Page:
Lab related publications

New and Emerging Targeted Therapies for Vascular Malformations

An Van Damme,Emmanuel Seront, Valerie Dekeuleneer, Laurence M. Boon, Miikka Vikkula

Extensive insight into the genetic origin and molecular mechanism of development has been accumulated over the last 20 years. Since the discovery of the first somatic mutations in a vascular anomaly 10 years ago, it is now recognized that they are perhaps all caused by inherited or somatic mutations in genes that hyperactivate two major intracellular signal-ing pathways: the RAS/MAPK/ERK and/or the phosphatidylinositol 3 kinase (PIK3)/protein kinase B/mammalian target of rapamycin (mTOR) pathway. Repurposing of cancer drugs has become a major focus in this rapidly evolving field.

Blockade of VEGF-C signaling inhibits lymphatic malformations driven by oncogenic PIK3CA mutation

Ines Martinez-CorralYan Zhang, Milena PetkovaHenrik OrtsäterSofie SjöbergSandra D. CastilloPascal BrouillardLouis LibbrechtDieter SaurMariona GrauperaKari AlitaloLaurence BoonMiikka Vikkula & Taija Mäkinen

Lymphatic malformations (LMs) are debilitating vascular anomalies presenting with large cysts (macrocystic) or lesions that infiltrate tissues (microcystic). Cellular mechanisms underlying LM pathology are poorly understood. Here we show that the somatic PIK3CAH1047R mutation, resulting in constitutive activation of the p110α PI3K, underlies both macrocystic and microcystic LMs in human.

Blocking Signalopathic Events to Treat Cerebral Cavernous Malformations

SalimAbdelilah-Seyfried, ElisabethTournier-Lasserve, W. BrentDerry

Cerebral cavernous malformations (CCMs) are caused by the clonal loss of any of three CCM genes within endothelial cells of lowly perfused venous capillary vessel beds. In mouse models of CCM, cavernoma growth is spurred when CCM-deficient clones of vessel-resident endothelial progenitor cells recruit wild-type neighboring endothelial cells. Increasing evidence suggests that nongenetic ‘third hits’ cause an activation of quiescent CCM-deficient cells; this may provide novel avenues for drug treatments directed at blocking acute phases of the CCM pathology.

Theranostic Advances in Vascular Malformations

V Dekeuleneer, E Seront, A Van Damme, LM Boon, M Vikkula

Until a few years ago, treatment options of vascular malformations were limited to sclerotherapy and/or surgery. Since, it has been demonstrated that the majority of vascular malformations are caused by inherited or somatic mutations in various genes. These discoveries paved the way for the development and testing of targeted molecular inhibitors as therapies for vascular anomalies via repurposing of anticancer drugs.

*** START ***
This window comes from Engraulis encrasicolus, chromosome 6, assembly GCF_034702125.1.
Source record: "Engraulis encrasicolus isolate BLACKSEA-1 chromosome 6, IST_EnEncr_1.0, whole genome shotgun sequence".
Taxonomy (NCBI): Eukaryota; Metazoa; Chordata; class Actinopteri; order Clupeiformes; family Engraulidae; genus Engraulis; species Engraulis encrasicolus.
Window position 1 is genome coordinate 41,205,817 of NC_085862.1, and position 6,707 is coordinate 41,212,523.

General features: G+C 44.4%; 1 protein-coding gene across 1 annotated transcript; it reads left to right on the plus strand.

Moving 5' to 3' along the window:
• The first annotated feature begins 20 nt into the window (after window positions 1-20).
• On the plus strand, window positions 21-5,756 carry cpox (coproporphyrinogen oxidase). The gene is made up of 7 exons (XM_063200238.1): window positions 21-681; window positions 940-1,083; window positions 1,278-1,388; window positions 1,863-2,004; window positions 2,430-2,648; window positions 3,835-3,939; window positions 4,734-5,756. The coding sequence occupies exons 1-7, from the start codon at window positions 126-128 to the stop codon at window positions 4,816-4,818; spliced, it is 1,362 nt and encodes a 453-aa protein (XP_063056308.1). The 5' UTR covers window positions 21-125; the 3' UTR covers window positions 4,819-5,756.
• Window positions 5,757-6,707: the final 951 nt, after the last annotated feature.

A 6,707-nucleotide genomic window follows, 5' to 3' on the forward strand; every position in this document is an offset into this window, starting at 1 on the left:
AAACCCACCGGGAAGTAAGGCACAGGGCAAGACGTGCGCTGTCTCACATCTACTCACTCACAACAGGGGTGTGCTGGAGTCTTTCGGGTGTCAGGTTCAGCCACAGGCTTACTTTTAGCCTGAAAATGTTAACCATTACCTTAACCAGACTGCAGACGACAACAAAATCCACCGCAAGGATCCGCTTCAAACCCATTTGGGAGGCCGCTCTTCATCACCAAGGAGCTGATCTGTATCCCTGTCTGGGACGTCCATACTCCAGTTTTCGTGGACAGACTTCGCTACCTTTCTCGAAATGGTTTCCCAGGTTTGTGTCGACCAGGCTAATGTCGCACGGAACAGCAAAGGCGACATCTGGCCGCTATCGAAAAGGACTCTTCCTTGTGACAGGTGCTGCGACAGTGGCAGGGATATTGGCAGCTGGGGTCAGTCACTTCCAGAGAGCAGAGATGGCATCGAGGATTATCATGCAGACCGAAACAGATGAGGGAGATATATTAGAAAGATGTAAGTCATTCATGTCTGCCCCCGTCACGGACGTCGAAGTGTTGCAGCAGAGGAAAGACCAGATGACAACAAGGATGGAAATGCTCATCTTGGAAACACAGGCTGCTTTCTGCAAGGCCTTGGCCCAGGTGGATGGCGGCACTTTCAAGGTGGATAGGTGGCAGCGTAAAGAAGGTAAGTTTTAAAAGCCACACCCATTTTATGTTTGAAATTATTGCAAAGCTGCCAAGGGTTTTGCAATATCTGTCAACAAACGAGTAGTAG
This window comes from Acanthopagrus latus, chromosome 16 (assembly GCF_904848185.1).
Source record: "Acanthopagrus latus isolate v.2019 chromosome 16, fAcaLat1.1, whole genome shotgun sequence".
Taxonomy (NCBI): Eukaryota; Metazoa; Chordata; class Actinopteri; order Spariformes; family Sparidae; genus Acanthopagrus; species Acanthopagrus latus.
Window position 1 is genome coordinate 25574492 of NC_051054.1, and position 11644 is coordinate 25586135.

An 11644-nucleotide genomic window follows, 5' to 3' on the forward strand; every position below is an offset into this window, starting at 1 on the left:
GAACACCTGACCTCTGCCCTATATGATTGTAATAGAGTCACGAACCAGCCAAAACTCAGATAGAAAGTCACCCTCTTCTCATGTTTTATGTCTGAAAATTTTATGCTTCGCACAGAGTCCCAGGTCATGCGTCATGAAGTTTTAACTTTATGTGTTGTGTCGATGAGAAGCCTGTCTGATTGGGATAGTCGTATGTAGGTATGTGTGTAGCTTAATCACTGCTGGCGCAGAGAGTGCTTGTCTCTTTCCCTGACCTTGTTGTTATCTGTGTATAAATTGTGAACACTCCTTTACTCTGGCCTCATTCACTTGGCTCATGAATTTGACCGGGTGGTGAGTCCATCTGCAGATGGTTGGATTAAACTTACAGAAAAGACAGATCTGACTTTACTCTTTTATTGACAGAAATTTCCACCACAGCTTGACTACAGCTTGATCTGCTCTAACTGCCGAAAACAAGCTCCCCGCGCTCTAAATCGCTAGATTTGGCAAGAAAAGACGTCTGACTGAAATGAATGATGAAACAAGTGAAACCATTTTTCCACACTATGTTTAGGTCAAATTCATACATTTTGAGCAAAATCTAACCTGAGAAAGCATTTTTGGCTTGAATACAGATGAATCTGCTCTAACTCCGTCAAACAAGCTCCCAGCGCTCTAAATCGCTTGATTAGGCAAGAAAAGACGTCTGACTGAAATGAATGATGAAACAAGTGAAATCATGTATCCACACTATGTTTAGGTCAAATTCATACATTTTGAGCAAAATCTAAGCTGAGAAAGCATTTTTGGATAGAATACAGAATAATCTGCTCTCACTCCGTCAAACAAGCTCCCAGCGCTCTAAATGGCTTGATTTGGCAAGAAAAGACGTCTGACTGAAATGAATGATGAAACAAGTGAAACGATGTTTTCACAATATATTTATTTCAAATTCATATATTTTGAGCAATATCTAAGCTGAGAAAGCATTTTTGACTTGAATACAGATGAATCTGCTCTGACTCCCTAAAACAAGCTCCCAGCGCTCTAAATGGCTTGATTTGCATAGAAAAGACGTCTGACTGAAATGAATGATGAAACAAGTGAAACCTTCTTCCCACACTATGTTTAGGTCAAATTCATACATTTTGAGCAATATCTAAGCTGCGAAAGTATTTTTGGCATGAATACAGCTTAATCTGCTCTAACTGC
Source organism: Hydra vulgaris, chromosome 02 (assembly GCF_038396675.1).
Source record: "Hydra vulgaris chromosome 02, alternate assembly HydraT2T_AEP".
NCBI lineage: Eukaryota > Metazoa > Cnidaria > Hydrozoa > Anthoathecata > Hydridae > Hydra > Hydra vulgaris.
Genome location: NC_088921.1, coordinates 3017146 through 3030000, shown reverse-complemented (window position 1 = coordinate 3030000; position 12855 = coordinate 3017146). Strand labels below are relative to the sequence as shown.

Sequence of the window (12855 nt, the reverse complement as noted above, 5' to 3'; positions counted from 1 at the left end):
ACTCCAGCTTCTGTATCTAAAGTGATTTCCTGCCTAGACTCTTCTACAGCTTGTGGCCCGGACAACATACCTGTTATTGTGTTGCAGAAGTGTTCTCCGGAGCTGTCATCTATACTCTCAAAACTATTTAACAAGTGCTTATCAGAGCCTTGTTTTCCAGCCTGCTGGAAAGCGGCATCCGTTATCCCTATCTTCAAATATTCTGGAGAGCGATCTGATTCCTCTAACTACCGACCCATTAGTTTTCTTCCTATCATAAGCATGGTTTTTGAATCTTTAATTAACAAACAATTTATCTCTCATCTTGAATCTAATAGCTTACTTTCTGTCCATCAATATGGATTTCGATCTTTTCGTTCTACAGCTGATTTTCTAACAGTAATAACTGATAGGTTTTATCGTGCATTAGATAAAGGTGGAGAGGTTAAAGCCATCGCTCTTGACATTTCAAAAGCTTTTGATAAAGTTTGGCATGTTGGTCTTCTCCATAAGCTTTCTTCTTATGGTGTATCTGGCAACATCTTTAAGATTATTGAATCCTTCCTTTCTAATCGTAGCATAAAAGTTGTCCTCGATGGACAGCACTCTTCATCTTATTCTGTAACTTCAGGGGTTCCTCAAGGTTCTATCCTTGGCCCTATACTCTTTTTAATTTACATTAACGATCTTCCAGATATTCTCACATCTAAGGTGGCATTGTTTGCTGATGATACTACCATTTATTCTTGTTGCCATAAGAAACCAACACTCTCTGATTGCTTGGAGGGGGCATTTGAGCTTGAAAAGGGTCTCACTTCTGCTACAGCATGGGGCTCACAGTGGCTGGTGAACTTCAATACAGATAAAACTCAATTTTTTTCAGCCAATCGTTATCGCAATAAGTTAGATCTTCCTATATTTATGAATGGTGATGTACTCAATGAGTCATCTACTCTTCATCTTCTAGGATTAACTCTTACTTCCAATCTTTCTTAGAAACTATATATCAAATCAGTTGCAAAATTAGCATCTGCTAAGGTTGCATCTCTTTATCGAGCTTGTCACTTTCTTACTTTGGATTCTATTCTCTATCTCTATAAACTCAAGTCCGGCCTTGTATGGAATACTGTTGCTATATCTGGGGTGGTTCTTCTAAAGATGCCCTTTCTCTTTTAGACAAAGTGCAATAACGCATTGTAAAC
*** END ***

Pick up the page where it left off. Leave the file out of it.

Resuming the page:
A Clinical Feasibility Study to Image Angiogenesis in Patients with Arteriovenous Malformations Using 68Ga-RGD PET/CT

Daphne Lobeek et al.

Arteriovenous malformations (AVMs) have an inherent capacity to form new blood vessels, resulting in excessive lesion growth, and this process is further triggered by the release of angiogenic factors. 68Ga-labeled arginine-glycine-aspartate tripeptide sequence (RGD) PET/CT imaging may provide insight into the angiogenic status and treatment response of AVMs. This clinical feasibility study was performed to demonstrate that 68Ga-RGD PET/CT imaging can be used to quantitatively assess angiogenesis in peripheral AVMs.

RASA1 mosaic mutations in patients with capillary malformation-arteriovenous malformation

N RevencuE Fastre M Ravoet R Helaers P Brouillard A  Bisdorff-Bresson C Chung M Gerard V Dvorakova A Irvine L Boon M Vikkula 

This study shows that RASA1 mosaic mutations can cause capillary malformation-arteriovenous malformation. Thus, highly sensitive sequencing techniques should be considered as diagnostic tools, especially for patients with no family history. Even low-level mosaicism can cause the classical phenotype and increased risk for offspring. In addition, our study further supports the second-hit pathophysiological mechanism to explain the multifocality of vascular lesions in this disorder.